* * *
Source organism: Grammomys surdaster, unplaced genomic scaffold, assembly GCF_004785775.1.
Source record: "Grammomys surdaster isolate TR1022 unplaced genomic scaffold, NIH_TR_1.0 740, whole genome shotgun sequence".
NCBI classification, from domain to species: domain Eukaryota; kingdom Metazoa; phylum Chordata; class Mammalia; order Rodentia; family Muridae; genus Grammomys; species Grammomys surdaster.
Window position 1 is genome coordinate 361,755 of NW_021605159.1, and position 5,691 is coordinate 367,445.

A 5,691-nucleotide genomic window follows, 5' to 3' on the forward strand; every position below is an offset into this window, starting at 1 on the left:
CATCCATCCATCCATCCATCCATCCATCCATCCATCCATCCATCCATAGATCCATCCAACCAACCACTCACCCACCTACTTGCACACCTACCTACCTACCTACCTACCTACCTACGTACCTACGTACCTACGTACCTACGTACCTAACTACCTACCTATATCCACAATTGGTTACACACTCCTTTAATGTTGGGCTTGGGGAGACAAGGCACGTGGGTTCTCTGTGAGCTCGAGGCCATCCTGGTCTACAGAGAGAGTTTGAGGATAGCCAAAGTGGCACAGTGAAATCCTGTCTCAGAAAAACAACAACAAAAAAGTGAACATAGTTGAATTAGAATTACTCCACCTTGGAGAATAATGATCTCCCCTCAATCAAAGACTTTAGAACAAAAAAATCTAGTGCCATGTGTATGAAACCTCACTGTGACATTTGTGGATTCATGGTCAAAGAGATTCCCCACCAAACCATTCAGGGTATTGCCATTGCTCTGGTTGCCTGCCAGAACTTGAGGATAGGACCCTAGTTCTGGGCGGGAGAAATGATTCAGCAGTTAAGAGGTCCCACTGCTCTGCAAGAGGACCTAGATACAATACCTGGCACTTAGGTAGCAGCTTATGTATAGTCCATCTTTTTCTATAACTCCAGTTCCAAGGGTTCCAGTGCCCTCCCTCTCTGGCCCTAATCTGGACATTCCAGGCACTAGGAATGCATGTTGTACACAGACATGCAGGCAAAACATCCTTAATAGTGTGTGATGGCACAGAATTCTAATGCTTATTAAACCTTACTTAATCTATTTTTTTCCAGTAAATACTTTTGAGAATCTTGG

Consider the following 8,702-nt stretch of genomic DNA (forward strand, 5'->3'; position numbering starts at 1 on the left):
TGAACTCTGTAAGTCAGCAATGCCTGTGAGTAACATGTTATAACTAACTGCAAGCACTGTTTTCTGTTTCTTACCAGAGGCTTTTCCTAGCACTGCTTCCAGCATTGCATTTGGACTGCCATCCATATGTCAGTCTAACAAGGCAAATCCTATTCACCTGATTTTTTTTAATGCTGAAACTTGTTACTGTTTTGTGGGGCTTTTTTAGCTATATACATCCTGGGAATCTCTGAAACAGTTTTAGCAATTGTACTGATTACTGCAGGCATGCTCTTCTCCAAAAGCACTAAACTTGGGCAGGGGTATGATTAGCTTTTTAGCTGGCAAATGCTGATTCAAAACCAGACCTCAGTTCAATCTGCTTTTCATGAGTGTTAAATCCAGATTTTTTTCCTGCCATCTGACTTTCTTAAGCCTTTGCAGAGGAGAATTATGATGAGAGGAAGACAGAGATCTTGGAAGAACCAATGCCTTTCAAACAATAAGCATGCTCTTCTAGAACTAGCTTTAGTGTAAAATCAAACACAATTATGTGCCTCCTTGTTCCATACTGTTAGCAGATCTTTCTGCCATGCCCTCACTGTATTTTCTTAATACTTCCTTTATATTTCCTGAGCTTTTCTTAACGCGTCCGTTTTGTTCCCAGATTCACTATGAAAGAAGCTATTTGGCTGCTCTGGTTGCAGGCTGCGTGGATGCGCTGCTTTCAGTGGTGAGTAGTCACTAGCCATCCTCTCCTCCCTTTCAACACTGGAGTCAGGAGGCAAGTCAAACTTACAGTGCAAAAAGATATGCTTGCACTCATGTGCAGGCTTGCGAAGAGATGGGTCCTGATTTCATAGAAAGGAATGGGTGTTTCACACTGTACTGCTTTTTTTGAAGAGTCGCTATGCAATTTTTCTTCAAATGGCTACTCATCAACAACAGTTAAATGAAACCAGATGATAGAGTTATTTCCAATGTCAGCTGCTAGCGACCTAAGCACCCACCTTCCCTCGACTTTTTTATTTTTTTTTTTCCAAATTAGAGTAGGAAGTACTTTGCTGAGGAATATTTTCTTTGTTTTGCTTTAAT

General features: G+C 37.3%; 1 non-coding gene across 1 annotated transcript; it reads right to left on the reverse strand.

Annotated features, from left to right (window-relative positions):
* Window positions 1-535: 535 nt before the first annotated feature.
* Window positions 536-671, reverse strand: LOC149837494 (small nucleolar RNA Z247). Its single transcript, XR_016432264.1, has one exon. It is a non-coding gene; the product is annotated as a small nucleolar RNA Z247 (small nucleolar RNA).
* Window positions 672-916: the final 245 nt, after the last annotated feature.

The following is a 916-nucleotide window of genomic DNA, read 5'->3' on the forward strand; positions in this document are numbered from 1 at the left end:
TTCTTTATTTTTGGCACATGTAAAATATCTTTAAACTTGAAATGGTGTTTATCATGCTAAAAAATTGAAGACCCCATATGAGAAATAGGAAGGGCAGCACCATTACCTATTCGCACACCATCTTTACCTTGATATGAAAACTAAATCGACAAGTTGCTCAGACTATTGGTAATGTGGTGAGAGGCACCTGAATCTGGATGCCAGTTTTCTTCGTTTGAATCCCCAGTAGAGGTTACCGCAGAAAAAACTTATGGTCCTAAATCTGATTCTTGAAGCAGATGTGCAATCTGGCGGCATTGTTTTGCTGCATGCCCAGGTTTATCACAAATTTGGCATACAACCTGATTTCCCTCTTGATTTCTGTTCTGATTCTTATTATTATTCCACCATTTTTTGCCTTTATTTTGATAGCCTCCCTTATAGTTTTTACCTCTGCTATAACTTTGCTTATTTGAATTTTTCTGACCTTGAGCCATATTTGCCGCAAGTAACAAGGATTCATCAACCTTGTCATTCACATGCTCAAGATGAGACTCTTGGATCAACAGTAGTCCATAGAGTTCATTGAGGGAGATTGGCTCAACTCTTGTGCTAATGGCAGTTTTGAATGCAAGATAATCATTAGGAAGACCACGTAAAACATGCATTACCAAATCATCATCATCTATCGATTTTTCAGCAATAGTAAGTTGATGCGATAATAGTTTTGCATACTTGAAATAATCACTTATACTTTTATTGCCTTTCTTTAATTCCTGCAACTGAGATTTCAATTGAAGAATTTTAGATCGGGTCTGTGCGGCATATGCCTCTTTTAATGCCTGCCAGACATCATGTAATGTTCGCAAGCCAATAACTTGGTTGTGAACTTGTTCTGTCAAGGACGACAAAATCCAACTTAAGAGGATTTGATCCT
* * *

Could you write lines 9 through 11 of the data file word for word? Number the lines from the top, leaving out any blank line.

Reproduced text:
General features: G+C 37.3%; 1 non-coding gene across 1 annotated transcript; it reads right to left on the reverse strand.

Annotated features, from left to right (window-relative positions):
* Window positions 1-535: 535 nt before the first annotated feature.